Whatever success Paul has in Corinth, and whatever reputation he is able to build in Ephesus, and whatever effectiveness on which he is able to ride into Rome itself, he does so in relationship, and often thanks to the efforts of others, including women. Including Priscilla. Priscilla does not do her work alongside the great apostle as a subordinate. In fact, she is the one who is likely showing him the missionary ropes. Priscilla is a pioneering woman. A woman whose story, like many biblical women’s stories, slip through the page.

But whatever success Rosa Bonheur has, and whatever reputation she is able to build in Paris, and the world, she does so, in relationship, but often in spite of the efforts of others, in a world of men. Before much of the women painters of Paris have made their names, there is Rosa Bonheur, demanding with her expertise to be considered and for her paintings to be hung right alongside the men. She is a giant pioneering woman. A woman whose story, like many women’s artists stories, slip through histories cracks.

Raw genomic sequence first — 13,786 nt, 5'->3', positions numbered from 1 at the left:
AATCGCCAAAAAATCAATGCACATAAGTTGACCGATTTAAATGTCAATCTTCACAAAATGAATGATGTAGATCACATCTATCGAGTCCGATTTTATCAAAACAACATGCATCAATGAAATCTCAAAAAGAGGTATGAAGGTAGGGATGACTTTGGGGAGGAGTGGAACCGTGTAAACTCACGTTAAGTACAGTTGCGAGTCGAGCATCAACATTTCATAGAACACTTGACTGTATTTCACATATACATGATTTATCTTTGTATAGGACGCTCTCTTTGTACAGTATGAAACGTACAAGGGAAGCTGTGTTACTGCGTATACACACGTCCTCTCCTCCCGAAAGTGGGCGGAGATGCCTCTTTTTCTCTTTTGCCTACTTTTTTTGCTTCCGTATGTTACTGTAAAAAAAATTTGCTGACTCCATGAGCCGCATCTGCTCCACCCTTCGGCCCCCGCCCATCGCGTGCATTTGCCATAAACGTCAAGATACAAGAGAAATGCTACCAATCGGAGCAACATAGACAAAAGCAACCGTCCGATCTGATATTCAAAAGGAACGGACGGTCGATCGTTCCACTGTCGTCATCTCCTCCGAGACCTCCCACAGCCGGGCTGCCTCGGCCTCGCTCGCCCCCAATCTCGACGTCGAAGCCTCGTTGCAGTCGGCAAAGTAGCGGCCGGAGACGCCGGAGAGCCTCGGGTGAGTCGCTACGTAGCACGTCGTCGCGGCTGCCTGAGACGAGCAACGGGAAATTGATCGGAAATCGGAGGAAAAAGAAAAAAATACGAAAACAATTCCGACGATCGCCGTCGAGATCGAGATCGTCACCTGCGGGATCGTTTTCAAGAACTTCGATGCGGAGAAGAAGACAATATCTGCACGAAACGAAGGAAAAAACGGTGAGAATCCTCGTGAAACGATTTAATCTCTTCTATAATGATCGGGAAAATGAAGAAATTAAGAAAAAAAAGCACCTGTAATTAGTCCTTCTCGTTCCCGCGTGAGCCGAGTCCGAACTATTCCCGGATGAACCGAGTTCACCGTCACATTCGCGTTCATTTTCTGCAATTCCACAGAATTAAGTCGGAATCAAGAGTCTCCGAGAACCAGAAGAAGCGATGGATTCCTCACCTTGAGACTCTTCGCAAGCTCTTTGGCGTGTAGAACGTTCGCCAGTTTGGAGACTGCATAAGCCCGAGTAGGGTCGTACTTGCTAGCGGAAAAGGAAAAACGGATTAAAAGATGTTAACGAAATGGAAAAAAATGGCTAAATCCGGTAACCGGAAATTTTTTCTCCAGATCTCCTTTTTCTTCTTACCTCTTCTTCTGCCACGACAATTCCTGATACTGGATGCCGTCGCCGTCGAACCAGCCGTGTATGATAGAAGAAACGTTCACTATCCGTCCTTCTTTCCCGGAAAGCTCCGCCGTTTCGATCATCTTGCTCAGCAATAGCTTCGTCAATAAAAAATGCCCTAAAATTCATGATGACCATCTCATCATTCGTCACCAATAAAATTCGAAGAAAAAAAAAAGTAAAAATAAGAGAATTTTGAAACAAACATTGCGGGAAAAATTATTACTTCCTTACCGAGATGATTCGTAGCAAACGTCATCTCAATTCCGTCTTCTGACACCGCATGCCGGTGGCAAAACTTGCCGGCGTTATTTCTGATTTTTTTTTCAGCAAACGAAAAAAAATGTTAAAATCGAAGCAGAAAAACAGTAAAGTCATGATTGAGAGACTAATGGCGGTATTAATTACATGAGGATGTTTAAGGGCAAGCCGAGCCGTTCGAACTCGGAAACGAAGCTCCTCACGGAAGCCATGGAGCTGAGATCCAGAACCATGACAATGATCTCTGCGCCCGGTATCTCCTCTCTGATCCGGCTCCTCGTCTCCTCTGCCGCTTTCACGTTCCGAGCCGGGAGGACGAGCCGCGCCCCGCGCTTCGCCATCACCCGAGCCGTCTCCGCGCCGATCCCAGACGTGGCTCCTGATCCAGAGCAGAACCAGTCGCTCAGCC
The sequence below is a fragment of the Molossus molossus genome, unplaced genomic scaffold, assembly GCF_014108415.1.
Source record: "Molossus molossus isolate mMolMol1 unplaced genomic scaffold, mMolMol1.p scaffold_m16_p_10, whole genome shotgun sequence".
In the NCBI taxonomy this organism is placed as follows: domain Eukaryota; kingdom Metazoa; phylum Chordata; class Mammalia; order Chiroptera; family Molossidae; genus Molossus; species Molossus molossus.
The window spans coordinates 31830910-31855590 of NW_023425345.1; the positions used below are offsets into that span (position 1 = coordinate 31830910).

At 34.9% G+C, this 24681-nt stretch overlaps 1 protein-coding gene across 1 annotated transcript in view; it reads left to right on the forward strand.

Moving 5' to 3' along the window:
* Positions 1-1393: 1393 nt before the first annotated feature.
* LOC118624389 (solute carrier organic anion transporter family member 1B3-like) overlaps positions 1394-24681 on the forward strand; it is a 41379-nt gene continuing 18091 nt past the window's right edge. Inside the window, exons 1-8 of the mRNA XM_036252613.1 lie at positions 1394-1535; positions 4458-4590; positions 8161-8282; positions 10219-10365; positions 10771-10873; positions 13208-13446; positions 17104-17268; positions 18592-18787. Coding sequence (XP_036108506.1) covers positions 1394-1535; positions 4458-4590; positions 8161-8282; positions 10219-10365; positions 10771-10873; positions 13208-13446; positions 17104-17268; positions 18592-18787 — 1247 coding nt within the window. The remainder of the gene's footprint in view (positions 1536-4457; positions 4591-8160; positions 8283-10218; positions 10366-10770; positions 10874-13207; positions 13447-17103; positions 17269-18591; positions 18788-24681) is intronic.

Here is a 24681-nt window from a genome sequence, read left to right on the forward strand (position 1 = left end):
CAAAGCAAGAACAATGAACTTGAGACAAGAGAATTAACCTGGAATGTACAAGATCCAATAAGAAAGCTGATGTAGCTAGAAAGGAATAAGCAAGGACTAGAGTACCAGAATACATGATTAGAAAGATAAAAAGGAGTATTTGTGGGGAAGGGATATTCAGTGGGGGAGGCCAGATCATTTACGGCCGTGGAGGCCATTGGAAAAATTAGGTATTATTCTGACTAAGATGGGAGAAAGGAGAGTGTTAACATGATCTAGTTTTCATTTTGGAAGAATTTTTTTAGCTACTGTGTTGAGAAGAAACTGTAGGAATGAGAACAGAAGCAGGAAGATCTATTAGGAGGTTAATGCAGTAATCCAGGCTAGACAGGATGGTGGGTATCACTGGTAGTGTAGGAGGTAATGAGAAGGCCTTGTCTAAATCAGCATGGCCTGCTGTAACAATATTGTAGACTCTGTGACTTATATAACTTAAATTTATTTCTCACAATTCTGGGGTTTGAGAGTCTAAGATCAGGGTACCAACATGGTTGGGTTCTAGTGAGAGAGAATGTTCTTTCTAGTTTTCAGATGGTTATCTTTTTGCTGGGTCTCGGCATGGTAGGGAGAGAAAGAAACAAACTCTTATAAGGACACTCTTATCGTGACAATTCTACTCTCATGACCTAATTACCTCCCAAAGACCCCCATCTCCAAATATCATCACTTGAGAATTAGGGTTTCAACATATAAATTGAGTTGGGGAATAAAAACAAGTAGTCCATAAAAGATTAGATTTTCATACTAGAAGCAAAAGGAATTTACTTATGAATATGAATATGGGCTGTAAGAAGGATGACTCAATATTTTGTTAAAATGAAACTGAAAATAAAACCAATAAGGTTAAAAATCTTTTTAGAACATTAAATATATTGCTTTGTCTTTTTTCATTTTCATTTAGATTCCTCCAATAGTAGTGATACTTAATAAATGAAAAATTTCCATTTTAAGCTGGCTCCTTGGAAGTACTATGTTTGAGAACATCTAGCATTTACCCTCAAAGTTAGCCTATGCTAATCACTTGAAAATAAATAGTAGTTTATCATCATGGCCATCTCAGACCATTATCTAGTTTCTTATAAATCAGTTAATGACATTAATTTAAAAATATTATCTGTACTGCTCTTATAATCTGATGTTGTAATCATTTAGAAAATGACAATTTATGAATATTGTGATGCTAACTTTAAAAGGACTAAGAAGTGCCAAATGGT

If a downloadable version is available, a clickable "W" (word) icon or "pdf' icon will appear here:

Romans 16:3-5

Greet Prisca and Aquila, my fellow workers in Christ Jesus, who risked their necks for my life, to whom not only I give thanks but all the churches of the Gentiles give thanks as well. Greet also the church in their house. Greet my beloved Epaenetus, who was the first convert to Christ in Asia. (ESV)

Acts 18:1-4

18:1 After this Paul left Athens and went to Corinth. And he found a Jew named Aquila, a native of Pontus, recently come from Italy with his wife Priscilla, because Claudius had commanded all the Jews to leave Rome. And he went to see them, and because he was of the same trade he stayed with them and worked, for they were tentmakers by trade. And he reasoned in the synagogue every Sabbath, and tried to persuade Jews and Greeks. (ESV)

Powered by Sermon Browser